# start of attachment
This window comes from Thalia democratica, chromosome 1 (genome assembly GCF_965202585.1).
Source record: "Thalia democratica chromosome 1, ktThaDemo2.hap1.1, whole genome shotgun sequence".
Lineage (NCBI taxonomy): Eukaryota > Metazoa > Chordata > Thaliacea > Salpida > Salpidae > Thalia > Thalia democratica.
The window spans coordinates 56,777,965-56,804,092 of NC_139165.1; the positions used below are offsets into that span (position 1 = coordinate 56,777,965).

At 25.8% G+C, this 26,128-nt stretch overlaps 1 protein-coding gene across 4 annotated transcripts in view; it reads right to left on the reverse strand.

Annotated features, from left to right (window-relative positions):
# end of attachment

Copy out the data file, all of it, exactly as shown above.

This window comes from Thalia democratica, chromosome 1 (genome assembly GCF_965202585.1).
Source record: "Thalia democratica chromosome 1, ktThaDemo2.hap1.1, whole genome shotgun sequence".
Lineage (NCBI taxonomy): Eukaryota > Metazoa > Chordata > Thaliacea > Salpida > Salpidae > Thalia > Thalia democratica.
The window spans coordinates 56,777,965-56,804,092 of NC_139165.1; the positions used below are offsets into that span (position 1 = coordinate 56,777,965).

At 25.8% G+C, this 26,128-nt stretch overlaps 1 protein-coding gene across 4 annotated transcripts in view; it reads right to left on the reverse strand.

Annotated features, from left to right (window-relative positions):